S36: Using the Outcome Star to simultaneously prioritise client-led recovery goals alongside service-level evaluations within a youth early psychosis service.

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By September 26, 2017 No Comments

Authors: Marko Turner

Year: 2017

Event: 2017 TheMHS Conference

Subject: Wellbeing,Reducing Stigma and Discrimination,Advocacy,Workforce,Promotion, Prevention, Early Intervention,Policy, Strategy,Clinical Issues,Research & Evaluation Informing Practice,Lived Experience, Recovery,Service Systems, Delivery, Implementation,Social Justice,Funding – Changing Models, Systems,Change, Innovation, Reform

Type of resource: Conference Presentations and Papers

Abstract: Mental Health organisations face challenges moving from a clinician focus to recovery-oriented practices that are client-led. This paper outlines an implementation of the Outcome Star process to address both client engagement priorities alongside service level evaluations for the Western Sydney headspace youth early psychosis program. Orygen’s Early Psychosis Prevention and Intervention Centre (EPPIC) model reflects recent governance principles requiring mental health services prioritise recovery needs. However, local difficulties recruiting to social recovery groups highlighted a paucity of information on both individual client recovery goals and service-level understandings across the program. Outcome Star trials confirmed clients responded positively, offering rich accounts of their difficulties and sources of distress whilst also generating personal goals. Despite slow clinician uptake, systematically identifying needs using the Stages of Change Model progressively highlighted their importance. Analysis of aggregated Star ratings alongside qualitative data themes are presented to demonstrate the richer levels of understanding and evaluation possible. Challenges and opportunities for innovation are offered. Paramount to reprioritising historical preoccupations with diagnostics and risk alongside an improved Outcome Star integration could be achieved via the Peer Support Workforce, thus elevating lived-experience and personal recovery to levels not foreseen by either the EPPIC model or governance frameworks more generally.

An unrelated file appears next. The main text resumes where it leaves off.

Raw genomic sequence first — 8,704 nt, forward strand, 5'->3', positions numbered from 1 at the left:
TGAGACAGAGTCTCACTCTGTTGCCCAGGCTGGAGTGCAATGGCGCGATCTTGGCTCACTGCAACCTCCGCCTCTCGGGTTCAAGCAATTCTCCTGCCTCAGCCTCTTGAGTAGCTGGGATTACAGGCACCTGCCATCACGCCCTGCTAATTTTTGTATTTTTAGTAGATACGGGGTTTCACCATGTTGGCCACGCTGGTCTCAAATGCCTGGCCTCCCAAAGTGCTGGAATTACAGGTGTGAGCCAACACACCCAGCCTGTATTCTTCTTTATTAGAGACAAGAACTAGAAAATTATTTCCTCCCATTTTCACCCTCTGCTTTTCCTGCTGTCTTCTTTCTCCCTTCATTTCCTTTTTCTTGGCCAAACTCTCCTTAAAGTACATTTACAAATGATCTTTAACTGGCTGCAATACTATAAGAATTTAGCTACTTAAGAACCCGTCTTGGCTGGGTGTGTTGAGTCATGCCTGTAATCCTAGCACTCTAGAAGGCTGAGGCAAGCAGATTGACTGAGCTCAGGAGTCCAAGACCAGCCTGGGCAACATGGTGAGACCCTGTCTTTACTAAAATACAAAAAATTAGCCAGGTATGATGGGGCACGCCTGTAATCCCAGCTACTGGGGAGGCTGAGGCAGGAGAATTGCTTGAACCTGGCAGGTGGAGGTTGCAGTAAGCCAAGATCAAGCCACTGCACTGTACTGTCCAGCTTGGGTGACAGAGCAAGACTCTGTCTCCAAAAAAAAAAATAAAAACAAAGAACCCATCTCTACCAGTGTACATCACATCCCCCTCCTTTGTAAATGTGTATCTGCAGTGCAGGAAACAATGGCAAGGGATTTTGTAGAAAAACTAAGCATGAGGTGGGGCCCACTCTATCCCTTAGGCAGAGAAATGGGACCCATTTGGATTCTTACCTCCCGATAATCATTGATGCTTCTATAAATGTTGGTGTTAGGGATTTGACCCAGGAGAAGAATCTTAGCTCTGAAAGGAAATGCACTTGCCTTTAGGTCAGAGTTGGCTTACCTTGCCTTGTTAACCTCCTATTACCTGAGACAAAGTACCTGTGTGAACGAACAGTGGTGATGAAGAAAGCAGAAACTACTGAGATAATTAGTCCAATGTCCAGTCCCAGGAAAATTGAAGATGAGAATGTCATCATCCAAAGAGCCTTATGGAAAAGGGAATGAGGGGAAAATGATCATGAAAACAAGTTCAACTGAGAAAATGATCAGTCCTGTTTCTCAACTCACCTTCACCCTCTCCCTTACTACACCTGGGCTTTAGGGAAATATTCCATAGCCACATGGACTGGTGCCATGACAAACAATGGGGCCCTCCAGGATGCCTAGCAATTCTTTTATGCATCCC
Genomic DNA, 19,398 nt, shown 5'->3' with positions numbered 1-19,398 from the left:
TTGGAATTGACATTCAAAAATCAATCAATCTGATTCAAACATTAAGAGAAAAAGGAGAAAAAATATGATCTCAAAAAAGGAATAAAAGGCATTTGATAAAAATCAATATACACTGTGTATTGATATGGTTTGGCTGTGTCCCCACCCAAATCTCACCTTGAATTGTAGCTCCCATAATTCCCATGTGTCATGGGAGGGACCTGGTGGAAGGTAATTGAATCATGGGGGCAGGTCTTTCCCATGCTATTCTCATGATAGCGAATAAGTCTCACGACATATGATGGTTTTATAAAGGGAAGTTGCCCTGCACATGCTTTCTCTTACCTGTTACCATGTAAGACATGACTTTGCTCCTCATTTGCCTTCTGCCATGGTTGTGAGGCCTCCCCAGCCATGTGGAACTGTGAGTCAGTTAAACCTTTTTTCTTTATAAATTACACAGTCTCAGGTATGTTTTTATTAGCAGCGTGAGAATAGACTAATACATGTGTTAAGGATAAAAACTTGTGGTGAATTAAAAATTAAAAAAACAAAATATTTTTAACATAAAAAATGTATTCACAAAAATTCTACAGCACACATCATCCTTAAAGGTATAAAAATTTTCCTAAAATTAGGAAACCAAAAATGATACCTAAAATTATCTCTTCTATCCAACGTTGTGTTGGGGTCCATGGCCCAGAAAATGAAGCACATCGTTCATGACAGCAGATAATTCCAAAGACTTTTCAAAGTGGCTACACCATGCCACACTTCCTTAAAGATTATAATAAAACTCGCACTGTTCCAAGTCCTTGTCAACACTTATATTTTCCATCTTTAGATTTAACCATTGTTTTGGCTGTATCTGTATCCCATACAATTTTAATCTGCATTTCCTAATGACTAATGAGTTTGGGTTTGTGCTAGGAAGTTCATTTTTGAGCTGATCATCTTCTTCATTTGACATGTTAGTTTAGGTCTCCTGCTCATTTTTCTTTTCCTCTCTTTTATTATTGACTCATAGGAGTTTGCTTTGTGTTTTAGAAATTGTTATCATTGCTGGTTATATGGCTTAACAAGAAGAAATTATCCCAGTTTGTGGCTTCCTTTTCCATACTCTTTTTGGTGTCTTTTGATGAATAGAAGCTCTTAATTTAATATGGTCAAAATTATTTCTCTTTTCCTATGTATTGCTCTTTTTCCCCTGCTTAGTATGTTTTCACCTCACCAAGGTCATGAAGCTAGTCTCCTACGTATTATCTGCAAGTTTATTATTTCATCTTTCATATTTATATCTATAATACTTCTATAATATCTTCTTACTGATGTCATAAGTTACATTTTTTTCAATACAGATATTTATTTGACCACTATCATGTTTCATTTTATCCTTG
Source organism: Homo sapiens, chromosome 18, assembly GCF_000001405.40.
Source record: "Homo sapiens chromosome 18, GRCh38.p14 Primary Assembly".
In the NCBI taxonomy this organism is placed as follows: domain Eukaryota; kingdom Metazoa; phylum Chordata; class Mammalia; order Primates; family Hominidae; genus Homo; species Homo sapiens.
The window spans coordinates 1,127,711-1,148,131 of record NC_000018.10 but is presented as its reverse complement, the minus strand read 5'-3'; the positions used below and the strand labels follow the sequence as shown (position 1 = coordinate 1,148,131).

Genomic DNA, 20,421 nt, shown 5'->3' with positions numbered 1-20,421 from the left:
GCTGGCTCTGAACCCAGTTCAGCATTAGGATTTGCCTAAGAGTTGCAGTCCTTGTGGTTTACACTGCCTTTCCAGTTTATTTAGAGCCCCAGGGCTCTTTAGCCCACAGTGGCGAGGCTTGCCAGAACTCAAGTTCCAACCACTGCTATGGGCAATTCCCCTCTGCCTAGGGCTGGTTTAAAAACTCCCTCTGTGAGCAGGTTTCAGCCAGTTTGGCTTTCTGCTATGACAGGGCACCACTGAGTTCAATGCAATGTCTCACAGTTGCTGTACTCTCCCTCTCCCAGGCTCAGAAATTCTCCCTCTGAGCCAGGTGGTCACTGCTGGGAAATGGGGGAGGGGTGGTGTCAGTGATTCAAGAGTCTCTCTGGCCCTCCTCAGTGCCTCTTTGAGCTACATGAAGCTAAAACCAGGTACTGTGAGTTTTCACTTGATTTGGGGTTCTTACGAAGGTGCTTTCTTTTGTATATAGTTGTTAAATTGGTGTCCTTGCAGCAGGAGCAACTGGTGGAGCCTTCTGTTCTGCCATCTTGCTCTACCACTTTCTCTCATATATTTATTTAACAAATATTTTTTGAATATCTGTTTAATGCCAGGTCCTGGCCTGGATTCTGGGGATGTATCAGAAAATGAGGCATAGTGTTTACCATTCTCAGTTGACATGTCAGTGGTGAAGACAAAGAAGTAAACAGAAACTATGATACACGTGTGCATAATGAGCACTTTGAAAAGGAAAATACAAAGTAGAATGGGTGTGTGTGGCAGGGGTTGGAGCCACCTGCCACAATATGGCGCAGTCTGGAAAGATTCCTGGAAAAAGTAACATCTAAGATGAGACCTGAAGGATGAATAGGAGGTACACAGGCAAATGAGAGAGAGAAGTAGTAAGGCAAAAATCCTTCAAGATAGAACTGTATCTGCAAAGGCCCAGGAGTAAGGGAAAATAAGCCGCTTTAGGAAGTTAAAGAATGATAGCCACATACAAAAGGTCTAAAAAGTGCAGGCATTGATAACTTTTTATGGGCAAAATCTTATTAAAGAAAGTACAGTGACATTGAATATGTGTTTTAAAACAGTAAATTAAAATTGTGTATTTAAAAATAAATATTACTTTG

Learning Objectives
Learning Objective 1: Participants will learn about the ways in which mixed method, quantitive-qualitative practice tools like the Outcome Star can be used to generate client-led recovery needs and goals, whilst simultaneously generating critical data for evaluating the effectiveness of the wider service.

Learning Objective 2: Youth mental health services reprioritising the identification of individual needs and goals alongside risk and diagnostic information have a greater capacity to engage with mental health issues. Moreover, they have a greater capacity to identify and measure the most effective means of addressing and promoting recovery pathways, from both individual client and service-level perspectives.

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Makeith, J. (2014). Assessing the reliability of the Outcomes Star in research and practice, Housing, Care & Support, 17 (4): 188-197.

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